Google’s €2.42 billion ($2.7 billion) antitrust fine in the European Union should be upheld by Europe’s top court, an adviser to the court said Thursday, dealing a blow to the world’s most popular internet search engine.
The European Commission, the EU’s executive arm, handed down the fine to Google, owned by Alphabet (GOOGL), in 2017 for using its own price comparison shopping service to gain an unfair advantage over smaller European rivals.
Juliane Kokott, Advocate General at the Court of Justice of the European Union, said judges should confirm the fine.
“Google … was leveraging its dominant position on the market for general search services to favor its own comparison shopping service by favoring the display of its results,” she said.
Judges, who follow the majority of such non-binding recommendations, will rule in the coming months.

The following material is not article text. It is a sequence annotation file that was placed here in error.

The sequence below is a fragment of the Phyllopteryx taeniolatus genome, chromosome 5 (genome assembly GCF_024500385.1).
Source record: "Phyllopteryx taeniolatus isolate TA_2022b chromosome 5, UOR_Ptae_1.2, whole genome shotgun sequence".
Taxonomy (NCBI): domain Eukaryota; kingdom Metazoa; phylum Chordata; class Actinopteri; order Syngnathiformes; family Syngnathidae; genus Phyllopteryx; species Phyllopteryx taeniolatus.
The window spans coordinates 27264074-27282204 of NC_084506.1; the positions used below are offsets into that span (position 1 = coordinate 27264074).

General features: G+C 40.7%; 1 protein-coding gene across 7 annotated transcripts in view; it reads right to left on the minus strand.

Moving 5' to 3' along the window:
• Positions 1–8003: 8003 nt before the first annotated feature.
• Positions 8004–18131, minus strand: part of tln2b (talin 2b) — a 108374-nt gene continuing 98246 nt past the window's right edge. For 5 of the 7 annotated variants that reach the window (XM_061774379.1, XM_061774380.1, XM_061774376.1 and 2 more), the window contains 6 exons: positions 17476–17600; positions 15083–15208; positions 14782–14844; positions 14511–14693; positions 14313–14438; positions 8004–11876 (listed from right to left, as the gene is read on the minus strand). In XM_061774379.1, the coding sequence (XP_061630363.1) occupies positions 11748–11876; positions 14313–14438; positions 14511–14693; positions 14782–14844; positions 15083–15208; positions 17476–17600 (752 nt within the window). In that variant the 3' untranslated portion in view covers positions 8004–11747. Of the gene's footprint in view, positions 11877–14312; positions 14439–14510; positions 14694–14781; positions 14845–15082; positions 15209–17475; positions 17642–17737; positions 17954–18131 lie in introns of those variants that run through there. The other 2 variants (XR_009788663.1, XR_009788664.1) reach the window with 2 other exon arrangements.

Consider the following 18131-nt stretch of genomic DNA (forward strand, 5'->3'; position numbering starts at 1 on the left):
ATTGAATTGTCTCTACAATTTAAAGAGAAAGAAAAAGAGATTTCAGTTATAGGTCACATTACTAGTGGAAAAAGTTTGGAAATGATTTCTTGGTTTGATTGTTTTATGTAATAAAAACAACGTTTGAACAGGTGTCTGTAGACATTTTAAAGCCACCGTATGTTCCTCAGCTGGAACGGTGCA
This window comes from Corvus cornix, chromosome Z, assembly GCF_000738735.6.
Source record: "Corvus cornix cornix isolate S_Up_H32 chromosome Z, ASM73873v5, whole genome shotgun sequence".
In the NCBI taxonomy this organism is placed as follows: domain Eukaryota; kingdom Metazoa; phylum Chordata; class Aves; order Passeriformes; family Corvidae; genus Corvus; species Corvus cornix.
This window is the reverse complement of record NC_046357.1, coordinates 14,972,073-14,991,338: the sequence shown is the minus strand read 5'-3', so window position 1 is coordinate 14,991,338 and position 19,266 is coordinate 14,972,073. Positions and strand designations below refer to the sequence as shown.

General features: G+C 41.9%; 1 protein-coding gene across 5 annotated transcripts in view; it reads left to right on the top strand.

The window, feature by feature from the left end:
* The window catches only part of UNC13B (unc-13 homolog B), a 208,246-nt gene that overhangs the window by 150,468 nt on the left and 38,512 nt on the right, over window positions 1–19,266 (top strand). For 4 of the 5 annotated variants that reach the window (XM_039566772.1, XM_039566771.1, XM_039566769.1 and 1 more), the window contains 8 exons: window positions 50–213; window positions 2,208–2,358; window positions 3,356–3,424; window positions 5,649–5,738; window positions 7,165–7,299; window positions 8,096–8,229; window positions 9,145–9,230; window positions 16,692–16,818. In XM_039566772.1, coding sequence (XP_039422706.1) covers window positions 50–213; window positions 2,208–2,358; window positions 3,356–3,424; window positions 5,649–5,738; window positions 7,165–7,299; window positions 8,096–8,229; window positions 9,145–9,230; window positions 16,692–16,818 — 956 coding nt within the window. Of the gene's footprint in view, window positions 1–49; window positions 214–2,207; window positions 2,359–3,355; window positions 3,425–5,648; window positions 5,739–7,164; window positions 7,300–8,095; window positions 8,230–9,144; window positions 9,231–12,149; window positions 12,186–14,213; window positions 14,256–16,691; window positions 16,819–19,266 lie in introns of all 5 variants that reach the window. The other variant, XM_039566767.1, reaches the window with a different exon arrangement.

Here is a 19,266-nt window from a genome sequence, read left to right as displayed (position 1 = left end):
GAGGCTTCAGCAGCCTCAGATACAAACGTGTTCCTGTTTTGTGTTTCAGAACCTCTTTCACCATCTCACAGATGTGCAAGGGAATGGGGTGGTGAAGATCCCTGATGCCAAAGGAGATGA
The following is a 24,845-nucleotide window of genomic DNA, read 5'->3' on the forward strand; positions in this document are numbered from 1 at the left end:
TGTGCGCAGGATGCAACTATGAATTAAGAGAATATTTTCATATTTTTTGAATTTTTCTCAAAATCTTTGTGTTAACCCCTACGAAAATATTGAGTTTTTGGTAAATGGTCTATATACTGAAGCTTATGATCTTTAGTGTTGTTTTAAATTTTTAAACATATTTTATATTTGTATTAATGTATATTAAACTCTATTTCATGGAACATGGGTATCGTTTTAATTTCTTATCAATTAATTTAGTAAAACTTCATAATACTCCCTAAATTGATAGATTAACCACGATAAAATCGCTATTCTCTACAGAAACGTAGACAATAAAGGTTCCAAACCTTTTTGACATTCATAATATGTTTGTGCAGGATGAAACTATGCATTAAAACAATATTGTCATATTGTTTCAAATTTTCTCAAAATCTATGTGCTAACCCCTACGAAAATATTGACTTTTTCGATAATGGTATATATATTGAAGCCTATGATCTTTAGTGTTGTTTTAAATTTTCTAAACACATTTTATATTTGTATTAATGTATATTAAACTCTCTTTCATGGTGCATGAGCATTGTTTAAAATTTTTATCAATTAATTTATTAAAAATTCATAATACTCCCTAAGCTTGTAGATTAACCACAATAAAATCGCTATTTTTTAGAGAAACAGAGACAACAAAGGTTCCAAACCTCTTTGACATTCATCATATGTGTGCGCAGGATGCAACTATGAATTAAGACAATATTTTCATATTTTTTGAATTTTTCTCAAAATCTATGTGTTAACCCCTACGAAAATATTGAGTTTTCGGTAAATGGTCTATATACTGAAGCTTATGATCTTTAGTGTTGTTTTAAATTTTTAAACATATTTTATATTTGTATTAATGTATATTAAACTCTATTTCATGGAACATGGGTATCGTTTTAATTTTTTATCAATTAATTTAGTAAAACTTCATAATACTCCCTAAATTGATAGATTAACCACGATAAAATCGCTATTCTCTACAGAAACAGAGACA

Google said it would review the opinion and wait for the court ruling.
Irrespective of its appeal, the company continues “to invest in our remedy, which has been working successfully for several years, and will continue to work constructively with the European Commission,” a spokesperson said.
EU antitrust chief Margrethe Vestager is scheduled to meet Alphabet CEO Sundar Pichai and other Big Tech leaders in the United States later on Thursday to discuss competition and digital issues.
Google has also challenged two other EU rulings, regarding its Android mobile operating system and AdSense advertising service.